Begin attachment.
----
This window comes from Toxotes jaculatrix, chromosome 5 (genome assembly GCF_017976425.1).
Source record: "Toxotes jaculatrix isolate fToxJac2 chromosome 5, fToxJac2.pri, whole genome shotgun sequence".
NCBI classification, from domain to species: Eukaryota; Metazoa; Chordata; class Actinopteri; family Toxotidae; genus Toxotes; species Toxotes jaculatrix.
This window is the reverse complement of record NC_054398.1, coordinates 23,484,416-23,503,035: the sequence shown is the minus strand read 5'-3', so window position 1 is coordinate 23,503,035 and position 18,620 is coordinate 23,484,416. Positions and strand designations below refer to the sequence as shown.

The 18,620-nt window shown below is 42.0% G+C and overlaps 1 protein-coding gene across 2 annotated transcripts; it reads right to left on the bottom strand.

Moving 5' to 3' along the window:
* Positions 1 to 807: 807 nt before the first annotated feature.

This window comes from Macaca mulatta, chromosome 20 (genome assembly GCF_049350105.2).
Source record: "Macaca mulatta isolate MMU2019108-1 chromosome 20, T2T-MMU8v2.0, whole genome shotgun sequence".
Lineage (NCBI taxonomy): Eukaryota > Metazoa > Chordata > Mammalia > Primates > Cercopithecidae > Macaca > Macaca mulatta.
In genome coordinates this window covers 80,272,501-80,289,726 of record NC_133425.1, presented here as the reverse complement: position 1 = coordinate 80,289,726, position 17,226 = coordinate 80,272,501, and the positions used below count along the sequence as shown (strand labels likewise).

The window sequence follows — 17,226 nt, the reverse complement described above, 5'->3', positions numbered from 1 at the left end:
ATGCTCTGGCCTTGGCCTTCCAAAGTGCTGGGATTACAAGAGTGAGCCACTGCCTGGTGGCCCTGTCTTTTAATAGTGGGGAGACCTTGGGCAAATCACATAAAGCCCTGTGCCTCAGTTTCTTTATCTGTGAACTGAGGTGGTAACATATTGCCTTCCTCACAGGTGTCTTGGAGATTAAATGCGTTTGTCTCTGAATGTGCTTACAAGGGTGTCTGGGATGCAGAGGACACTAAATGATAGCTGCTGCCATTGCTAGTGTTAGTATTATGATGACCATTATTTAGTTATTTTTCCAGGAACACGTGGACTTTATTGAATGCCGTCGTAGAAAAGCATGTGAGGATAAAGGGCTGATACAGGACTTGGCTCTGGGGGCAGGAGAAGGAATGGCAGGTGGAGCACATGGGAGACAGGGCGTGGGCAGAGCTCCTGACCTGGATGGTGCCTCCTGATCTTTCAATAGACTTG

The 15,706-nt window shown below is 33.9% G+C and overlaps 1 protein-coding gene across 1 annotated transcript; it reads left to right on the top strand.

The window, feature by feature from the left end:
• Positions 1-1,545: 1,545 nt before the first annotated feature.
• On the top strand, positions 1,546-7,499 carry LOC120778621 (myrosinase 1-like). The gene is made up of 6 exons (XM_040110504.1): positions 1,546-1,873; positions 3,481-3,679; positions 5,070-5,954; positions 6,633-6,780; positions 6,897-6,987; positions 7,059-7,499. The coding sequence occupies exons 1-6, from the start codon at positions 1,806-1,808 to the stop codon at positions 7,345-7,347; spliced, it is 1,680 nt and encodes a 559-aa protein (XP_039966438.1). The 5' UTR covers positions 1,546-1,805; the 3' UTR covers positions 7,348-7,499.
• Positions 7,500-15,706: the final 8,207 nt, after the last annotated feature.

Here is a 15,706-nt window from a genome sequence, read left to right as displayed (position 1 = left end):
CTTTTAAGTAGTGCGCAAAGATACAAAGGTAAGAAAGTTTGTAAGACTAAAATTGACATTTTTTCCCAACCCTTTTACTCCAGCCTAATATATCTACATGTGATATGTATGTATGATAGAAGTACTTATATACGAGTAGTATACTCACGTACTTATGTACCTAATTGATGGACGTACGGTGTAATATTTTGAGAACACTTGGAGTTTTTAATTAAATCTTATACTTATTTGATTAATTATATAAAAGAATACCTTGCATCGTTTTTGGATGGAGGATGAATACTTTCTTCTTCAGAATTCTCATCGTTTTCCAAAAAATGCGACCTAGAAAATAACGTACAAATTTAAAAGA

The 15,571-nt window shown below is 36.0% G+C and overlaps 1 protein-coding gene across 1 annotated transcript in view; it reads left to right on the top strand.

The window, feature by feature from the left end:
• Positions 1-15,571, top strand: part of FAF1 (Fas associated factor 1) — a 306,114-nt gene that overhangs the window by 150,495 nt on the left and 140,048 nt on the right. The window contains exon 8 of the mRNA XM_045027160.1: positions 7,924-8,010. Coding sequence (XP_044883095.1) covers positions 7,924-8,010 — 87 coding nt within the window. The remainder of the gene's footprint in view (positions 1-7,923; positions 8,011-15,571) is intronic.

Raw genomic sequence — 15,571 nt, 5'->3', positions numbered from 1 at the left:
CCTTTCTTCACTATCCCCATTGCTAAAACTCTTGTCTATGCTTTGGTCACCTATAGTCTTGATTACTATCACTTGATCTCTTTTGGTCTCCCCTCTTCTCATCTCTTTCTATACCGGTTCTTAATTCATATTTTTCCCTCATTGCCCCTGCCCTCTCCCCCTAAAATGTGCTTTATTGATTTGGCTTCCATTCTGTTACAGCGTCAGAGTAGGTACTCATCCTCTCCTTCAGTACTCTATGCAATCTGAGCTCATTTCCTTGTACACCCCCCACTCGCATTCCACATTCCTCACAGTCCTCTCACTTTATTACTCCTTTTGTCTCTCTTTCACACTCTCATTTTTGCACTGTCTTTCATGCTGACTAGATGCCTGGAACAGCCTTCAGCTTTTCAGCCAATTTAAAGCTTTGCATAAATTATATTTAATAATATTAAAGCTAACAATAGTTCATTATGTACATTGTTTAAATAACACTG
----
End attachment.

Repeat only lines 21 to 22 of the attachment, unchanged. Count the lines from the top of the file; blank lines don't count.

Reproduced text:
The 15,571-nt window shown below is 36.0% G+C and overlaps 1 protein-coding gene across 1 annotated transcript in view; it reads left to right on the top strand.

The window, feature by feature from the left end: